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Matt Worden Games Inducted into Hall of Fame

We're very pleased to announce that Matt Worden Games has been inducted into The Game Crafter Hall of Fame.

NOTE: The full version including images can be viewed at TGC News.

Tell us a little about Matt Worden Games.
Matt Worden Games is the company I started to put a real form around my game design and development work. At the website, you'll find information on my board games, as well as some computer games for download, and news around what I'm currently up to. The games development started simply as a hobby, and I still consider myself a hobbyist designer. But since I had products for sale, it was time to form an actual LLC to handle the expenses and income more formally.

I expect that I will keep my wide focus on games, continuing to develop board games (self-publishing some, submitting others to traditional publishers), computer games, and probably some internet-based games and tools as well. I often ride the lines between genres and try out unconventional themes or mechanics. In the end, I just want to put out games that people will find fun and interesting.

Please describe Jump Gate.
Jump Gate is a space themed set collection game. Players are spaceship captains using a jump gate to reach previously unsettled planets, looking for valuable resources. The core mechanics are hand management, tactical/opportunistic card usage, and variable scoring based on the types of sets collected. It's an easy-to-teach gateway game with enough meat in it for experienced gamers and a theme that will interest casual or non-gamers.

Tell us what inspired you to create the game.
The original design spark came from a design challenge hosted at the Board Game Designers Forum. That challenge was looking for space games that made use of 35mm film cannisters. My submission -- called "Deep Scan" -- finished third, I believe. But the theme and some of the mechanics I had introduced in that entry seemed like the start of a fun game. So, I converted 35mm film cannisters into cards and went from there. The 2 pieces that were there from the start (although the details have evolved) were the NavComp cards and the resources that each scored differently from each other and encouraged set collecting.

Did you create a design journal for it? If so, did you publish it anywhere?
I didn't do a structured design journal, but I did write a collection of blog posts at BGDF during the early design work, and some more for my website as the design was nearing completion. You can pretty much see it from start to finish on those posts.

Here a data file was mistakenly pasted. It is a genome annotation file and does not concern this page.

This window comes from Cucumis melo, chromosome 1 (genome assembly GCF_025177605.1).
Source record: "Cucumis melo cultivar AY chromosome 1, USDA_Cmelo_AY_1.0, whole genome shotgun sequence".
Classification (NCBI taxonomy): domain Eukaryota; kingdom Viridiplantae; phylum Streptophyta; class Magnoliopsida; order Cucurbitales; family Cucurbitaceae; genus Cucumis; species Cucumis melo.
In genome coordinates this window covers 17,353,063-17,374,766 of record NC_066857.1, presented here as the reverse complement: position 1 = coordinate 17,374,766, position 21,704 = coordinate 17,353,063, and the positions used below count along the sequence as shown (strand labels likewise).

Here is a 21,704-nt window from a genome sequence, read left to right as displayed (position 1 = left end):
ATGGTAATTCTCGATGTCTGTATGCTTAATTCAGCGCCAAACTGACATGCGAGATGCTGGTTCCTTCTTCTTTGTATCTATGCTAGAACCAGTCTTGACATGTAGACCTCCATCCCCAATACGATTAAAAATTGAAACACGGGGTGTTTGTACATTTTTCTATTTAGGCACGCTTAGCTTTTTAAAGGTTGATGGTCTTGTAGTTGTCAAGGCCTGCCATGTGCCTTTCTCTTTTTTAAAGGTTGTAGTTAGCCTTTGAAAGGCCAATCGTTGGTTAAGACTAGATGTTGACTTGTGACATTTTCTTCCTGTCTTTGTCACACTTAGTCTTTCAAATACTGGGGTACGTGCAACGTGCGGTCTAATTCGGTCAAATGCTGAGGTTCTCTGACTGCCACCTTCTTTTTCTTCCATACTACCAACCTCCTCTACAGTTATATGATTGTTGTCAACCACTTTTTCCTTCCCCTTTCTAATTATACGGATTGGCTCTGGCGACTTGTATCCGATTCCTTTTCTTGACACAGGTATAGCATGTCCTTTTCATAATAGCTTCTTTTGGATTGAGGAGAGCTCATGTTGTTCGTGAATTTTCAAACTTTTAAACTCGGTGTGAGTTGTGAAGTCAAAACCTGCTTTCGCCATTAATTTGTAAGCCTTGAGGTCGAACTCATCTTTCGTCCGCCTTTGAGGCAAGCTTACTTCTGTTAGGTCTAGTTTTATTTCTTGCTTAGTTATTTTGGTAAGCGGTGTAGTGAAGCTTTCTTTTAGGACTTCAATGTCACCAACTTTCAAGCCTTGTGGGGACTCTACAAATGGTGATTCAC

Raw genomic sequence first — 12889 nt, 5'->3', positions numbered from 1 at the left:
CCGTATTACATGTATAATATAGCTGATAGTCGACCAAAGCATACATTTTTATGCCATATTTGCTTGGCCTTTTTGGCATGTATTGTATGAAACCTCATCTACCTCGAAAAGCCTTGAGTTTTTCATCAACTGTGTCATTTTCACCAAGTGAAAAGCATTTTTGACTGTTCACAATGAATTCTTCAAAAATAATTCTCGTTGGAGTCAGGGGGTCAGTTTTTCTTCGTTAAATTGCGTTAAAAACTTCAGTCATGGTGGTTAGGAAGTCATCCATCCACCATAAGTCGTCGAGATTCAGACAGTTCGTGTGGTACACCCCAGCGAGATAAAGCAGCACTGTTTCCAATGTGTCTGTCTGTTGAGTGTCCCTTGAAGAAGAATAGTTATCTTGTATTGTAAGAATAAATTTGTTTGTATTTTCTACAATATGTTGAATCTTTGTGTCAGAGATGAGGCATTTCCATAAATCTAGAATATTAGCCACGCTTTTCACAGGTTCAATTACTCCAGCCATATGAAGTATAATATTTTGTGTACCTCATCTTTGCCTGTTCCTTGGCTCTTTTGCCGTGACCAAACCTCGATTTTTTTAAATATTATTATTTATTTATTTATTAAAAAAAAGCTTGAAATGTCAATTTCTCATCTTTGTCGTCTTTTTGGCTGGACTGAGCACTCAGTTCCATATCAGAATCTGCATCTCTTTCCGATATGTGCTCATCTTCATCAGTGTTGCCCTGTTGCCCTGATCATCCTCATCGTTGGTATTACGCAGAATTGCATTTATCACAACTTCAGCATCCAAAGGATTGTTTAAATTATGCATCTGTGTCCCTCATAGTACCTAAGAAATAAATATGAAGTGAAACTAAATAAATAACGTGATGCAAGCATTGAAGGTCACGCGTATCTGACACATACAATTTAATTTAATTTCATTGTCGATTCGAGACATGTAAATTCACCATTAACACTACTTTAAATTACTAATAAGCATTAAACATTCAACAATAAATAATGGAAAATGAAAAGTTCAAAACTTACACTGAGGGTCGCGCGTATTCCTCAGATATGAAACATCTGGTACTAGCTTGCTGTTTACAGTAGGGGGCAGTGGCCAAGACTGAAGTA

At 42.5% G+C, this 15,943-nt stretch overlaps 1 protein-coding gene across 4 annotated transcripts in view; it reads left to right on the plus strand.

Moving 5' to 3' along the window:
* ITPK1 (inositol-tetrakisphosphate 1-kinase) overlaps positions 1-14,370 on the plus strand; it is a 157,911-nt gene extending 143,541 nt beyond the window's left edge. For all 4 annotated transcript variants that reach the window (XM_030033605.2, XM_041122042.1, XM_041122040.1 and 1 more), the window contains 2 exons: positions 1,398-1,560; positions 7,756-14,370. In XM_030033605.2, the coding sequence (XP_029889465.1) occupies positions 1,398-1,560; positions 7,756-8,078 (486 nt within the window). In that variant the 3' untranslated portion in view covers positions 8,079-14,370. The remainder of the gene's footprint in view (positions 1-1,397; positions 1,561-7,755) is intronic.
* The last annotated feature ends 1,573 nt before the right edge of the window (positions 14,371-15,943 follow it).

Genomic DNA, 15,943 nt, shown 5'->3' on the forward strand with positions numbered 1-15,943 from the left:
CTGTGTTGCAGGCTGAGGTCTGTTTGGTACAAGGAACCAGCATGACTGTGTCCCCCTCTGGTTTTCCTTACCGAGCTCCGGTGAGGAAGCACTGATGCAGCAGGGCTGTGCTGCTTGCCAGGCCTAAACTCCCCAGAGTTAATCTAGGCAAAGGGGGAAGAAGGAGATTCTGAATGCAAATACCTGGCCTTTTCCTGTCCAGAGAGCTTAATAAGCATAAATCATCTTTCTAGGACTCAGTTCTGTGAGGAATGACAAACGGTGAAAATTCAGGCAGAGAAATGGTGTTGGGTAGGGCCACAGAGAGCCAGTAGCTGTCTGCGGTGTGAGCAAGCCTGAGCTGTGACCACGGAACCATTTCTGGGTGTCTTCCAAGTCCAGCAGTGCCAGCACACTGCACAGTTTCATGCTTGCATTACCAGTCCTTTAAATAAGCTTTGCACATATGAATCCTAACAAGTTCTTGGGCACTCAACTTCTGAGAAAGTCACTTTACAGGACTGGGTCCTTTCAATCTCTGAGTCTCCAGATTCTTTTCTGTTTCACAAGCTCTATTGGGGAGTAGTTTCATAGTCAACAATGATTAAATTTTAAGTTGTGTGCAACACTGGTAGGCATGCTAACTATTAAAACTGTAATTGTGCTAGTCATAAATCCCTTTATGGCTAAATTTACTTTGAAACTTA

Could you tell us about the award you received and how it came about?
Jump Gate was named "Traditional Game of the Year" for 2011 by GAMES Magazine.
It came about due to some follow-through and serious serendipidy. GAMES was a magazine I would get from a book store or magazine rack every now and then to do the puzzles, and I noticed that they would have electronic and tabletop game reviews near the back of each issue. When I was interviewing Greg Lam of Pair-of-Dice Games via e-mail, I asked how he went about getting some of his games listed in the GAMES 100, and he pointed me to the magazine publisher's website. From there I used the generic contact form to ask how to submit games for review, and they gave me the contact info for their main editor for board game reviews, John J. McCallion.

I had just launched the 1st edition of the game via (essentially the same thing that you can buy today via TGC), and I sent him a copy direct from TGC. At that time, you were still using the white shipping boxes as game boxes, so I wasn't sure how he would take the lack of a traditional shelf box. His response was that the components inside (especially the cards and mats) were of a very good quality, and he was more concerned about how a game plays.
Mr. McCallion then playtested the game with with several gaming groups and we traded a number of e-mails during that time with commentary and follow-up questions. He published a review of the game in the magazine during that summer. I was hoping that would mean that the game would get listed in their "100" ... but was pleasantly surprised to see it get the top billing.

What publisher picked up Jump Gate?
Schmidt Spiele, in Germany, licensed the game for publication in Europe. They re-did the artwork and tweaked the rules to make it fit better into their family gaming market, and launched it under the name "Space Mission" at the big Essen game fair in October 2011. I think that BGDF game challenge where the idea started was during October 2009 ... so, the whole process took 2 years.

How did you go about getting it published?